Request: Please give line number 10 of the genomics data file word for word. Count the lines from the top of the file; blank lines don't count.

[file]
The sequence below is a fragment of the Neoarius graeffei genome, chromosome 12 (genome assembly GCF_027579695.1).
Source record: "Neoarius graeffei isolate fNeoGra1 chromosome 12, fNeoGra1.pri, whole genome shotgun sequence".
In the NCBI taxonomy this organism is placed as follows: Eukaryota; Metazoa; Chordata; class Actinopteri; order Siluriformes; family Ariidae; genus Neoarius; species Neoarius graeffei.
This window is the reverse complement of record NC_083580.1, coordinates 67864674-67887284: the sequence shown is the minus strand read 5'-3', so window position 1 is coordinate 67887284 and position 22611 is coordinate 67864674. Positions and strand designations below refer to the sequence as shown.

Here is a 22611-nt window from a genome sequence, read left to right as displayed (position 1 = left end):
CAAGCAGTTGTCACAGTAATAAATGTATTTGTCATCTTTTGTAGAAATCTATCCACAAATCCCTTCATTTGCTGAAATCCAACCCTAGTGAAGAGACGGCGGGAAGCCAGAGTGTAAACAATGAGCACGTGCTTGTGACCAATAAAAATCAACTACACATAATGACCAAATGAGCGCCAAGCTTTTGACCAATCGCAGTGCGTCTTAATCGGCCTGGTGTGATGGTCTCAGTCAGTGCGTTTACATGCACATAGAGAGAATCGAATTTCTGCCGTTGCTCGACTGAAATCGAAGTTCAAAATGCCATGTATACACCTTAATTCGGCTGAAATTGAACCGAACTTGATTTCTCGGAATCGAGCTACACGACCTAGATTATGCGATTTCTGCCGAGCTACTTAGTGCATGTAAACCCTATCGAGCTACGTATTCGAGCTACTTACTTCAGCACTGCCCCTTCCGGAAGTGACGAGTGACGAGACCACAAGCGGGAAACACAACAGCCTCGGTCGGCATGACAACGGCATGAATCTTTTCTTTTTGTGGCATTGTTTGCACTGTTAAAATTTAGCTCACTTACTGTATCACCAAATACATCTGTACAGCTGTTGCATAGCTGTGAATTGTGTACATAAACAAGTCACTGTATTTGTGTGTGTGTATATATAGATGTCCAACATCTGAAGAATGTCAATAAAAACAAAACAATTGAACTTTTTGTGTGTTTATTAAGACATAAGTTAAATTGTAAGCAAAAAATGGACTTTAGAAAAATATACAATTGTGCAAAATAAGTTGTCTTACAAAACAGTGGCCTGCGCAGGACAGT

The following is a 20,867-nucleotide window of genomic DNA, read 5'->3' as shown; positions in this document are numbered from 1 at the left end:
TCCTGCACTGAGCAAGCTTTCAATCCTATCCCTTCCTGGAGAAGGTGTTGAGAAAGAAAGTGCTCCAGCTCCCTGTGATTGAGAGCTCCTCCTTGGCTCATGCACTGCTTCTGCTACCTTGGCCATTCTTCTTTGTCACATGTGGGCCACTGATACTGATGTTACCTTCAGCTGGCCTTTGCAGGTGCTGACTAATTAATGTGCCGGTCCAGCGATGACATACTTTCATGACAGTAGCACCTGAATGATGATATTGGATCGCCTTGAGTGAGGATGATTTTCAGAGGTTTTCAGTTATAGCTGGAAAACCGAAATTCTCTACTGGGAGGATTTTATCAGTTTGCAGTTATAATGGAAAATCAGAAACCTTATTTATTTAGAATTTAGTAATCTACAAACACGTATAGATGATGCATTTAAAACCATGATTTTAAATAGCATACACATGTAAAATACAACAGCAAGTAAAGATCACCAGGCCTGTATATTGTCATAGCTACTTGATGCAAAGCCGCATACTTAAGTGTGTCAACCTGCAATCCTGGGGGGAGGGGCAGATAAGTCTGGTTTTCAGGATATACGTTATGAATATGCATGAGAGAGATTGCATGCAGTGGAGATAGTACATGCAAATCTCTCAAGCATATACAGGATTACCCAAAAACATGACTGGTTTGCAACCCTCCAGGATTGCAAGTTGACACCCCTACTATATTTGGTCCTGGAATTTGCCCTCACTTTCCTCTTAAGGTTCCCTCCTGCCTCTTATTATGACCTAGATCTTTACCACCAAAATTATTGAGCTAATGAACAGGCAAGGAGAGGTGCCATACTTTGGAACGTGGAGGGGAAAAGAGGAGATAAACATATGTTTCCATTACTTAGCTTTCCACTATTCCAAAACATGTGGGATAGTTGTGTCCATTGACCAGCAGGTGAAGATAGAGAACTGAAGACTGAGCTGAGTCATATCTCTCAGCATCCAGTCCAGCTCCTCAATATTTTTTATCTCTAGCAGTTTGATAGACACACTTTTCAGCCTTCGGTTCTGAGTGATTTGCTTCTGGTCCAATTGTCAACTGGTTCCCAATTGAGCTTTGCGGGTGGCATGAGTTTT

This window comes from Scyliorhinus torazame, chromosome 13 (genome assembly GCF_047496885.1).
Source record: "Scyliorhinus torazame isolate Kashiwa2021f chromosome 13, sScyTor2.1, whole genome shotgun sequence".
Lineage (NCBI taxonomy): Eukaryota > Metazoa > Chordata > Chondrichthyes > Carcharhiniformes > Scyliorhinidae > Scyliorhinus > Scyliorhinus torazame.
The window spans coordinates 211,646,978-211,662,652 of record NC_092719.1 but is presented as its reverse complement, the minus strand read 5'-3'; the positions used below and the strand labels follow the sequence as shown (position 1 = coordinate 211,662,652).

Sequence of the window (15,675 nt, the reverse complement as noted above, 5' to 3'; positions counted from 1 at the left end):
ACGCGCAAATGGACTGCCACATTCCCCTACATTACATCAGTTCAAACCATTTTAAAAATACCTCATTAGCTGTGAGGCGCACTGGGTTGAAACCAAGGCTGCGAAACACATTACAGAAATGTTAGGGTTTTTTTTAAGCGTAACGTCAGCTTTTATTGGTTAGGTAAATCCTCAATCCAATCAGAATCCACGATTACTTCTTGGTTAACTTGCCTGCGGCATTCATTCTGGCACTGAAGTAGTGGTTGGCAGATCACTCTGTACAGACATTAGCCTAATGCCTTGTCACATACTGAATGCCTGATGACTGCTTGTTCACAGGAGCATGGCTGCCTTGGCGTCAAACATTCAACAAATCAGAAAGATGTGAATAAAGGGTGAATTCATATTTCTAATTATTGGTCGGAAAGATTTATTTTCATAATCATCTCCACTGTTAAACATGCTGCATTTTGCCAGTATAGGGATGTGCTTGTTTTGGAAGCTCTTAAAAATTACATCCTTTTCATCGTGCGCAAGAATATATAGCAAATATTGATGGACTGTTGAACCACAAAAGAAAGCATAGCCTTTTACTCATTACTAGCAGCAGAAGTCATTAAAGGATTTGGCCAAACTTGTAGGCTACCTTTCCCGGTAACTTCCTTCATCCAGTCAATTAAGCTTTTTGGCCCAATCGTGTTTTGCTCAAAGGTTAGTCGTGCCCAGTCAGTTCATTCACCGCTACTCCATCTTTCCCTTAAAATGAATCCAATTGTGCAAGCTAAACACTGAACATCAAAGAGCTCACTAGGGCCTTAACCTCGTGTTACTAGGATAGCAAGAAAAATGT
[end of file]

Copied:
Source record: "Scyliorhinus torazame isolate Kashiwa2021f chromosome 13, sScyTor2.1, whole genome shotgun sequence".